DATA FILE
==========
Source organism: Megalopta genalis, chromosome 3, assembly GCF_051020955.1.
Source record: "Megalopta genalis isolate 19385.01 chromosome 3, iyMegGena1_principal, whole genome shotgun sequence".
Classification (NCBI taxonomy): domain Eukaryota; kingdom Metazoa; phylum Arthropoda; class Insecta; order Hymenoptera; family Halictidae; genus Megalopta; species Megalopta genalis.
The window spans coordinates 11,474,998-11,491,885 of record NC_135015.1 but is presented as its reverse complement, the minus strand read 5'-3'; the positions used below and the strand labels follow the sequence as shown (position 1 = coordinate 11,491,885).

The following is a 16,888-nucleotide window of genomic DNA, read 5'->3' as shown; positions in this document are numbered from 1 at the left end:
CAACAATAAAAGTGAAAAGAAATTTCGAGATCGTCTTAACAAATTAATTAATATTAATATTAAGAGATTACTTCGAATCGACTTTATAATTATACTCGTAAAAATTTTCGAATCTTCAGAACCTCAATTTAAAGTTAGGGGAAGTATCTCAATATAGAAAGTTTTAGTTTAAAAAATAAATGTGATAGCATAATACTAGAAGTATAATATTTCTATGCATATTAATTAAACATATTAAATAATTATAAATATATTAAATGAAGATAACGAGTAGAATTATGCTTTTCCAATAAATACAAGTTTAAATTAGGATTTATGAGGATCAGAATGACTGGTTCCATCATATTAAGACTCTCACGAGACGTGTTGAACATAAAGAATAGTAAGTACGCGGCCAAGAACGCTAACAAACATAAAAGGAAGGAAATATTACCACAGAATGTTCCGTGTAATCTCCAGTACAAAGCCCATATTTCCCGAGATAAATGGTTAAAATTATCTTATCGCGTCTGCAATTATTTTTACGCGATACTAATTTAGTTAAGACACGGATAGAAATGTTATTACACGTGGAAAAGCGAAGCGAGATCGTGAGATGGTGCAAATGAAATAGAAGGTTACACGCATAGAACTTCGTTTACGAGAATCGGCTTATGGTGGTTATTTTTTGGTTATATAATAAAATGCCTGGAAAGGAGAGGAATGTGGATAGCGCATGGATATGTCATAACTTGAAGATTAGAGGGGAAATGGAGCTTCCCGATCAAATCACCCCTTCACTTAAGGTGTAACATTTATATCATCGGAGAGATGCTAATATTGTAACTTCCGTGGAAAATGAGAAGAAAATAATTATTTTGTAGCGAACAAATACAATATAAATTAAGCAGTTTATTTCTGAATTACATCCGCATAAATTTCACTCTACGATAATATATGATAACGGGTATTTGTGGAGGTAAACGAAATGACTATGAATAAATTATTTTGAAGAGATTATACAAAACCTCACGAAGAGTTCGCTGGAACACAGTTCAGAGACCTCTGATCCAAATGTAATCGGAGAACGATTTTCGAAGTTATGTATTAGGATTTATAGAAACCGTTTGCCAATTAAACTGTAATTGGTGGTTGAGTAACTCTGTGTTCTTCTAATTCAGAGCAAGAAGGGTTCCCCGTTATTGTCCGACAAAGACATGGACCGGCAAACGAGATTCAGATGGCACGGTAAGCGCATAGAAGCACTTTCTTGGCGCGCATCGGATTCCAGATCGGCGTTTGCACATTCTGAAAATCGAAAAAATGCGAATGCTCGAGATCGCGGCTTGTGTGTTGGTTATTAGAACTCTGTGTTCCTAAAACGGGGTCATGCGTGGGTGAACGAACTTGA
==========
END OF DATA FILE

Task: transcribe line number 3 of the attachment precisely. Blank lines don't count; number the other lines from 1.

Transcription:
Classification (NCBI taxonomy): domain Eukaryota; kingdom Metazoa; phylum Arthropoda; class Insecta; order Hymenoptera; family Halictidae; genus Megalopta; species Megalopta genalis.